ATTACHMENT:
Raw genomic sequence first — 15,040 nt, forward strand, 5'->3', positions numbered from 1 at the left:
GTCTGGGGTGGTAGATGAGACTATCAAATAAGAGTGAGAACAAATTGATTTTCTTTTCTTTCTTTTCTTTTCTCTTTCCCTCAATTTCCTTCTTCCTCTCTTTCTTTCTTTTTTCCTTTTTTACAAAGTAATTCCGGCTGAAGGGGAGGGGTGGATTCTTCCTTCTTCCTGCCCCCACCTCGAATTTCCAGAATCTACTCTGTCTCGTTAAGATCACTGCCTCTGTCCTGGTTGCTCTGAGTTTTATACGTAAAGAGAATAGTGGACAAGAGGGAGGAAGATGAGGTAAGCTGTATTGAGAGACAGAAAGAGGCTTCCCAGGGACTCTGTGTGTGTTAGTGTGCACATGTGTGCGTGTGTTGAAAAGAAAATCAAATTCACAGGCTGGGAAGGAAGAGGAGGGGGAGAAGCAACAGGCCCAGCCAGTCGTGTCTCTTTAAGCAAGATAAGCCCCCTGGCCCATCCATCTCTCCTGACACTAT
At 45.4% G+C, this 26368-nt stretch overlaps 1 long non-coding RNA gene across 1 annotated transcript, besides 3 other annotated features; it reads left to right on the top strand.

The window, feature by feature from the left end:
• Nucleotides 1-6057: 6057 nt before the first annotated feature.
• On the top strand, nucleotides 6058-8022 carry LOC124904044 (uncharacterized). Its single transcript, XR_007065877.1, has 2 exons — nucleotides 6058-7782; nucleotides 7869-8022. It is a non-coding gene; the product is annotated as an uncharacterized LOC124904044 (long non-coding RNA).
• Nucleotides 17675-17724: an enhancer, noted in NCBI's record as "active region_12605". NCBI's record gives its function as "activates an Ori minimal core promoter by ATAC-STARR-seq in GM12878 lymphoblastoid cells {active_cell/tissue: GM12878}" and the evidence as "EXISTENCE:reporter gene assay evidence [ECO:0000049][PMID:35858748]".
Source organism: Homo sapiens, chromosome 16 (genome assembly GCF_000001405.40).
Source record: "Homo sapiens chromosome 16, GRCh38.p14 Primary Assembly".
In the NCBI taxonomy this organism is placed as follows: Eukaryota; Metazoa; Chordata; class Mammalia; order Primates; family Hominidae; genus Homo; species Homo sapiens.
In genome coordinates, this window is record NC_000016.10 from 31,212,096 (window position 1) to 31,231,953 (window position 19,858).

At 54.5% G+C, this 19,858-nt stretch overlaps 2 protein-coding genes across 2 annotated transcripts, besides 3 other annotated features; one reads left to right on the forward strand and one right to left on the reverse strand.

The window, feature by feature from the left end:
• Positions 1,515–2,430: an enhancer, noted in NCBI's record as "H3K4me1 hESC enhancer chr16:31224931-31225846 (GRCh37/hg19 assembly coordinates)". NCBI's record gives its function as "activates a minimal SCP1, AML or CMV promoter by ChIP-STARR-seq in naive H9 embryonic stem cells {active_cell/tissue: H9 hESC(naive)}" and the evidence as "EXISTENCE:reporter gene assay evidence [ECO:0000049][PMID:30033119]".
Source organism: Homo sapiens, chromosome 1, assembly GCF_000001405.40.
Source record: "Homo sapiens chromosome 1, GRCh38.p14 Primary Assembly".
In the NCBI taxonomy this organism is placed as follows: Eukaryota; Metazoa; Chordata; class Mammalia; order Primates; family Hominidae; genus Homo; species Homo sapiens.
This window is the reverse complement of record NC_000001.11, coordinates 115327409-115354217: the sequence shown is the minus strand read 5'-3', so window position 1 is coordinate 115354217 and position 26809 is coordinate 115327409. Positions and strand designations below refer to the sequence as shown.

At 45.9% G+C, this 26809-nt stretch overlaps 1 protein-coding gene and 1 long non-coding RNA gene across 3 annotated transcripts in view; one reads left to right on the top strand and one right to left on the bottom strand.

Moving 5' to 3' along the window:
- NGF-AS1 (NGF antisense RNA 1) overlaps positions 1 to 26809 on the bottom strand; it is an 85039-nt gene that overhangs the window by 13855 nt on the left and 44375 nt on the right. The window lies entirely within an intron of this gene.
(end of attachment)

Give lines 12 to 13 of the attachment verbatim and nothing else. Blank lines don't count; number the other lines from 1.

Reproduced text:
At 54.5% G+C, this 19,858-nt stretch overlaps 2 protein-coding genes across 2 annotated transcripts, besides 3 other annotated features; one reads left to right on the forward strand and one right to left on the reverse strand.

The window, feature by feature from the left end: